Astronomers classify stars into groups according to their color and the presence of elements in the stars’ spectral signatures. This star classification system goes like this: O, B, A, F, G, K, M (here’s a way to remember them: “Oh be a fine girl, kiss me”.) M stars are coolest and most common stars in the Universe.
M stars range in temperature from 2,500 Kelvin and go all the way up to 3,500 Kelvin. They look red to our eyes. M stars account for 75% of the stars in our stellar neighborhood, so they’re the most common by far! Most M stars are tiny red dwarfs, with less than 50% of the mass of the Sun, but some are actually giants and supergiants, like the red giant Betelgeuse.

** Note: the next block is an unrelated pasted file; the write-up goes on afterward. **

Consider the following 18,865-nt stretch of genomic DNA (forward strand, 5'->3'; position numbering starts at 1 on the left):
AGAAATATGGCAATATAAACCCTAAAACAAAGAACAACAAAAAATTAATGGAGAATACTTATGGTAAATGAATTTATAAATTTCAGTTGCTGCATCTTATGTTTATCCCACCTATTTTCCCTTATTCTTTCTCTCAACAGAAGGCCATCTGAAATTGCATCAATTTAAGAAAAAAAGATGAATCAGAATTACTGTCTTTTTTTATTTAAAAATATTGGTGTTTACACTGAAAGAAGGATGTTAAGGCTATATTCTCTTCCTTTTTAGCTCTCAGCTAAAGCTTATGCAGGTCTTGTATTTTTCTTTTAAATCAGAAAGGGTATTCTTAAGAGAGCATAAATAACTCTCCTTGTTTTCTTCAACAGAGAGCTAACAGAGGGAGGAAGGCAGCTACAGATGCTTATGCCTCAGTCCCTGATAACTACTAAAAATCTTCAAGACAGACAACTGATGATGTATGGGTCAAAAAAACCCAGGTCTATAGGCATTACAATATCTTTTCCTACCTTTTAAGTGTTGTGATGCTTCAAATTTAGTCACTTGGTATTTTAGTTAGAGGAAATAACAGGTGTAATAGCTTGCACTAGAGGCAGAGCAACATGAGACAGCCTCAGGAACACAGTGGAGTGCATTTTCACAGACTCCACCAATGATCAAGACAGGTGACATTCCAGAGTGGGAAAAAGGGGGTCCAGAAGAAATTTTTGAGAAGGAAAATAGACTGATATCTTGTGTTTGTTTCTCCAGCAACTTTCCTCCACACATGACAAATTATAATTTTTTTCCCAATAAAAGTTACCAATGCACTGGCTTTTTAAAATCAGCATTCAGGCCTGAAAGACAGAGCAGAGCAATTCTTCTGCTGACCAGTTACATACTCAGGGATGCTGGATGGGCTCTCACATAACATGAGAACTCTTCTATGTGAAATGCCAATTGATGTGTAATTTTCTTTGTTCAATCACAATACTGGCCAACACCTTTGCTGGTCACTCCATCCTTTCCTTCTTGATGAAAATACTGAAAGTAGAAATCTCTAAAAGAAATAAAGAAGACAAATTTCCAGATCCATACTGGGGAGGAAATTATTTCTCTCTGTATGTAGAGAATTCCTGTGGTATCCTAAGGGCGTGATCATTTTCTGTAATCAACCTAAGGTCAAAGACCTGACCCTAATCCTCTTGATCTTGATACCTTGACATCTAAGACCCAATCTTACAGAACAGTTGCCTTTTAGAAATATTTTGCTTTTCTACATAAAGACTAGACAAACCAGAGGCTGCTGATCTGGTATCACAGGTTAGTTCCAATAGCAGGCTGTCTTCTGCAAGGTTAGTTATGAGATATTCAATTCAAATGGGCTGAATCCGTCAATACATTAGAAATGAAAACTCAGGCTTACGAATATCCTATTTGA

Some familiar M stars include Betalgeuse (red giant), and the red dwarfs Proxima Centauri, Barnard’s star, and Gliese 581
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We have written many articles about stars here on Universe Today. Here’s an article about how red dwarf stars have small habitable zones.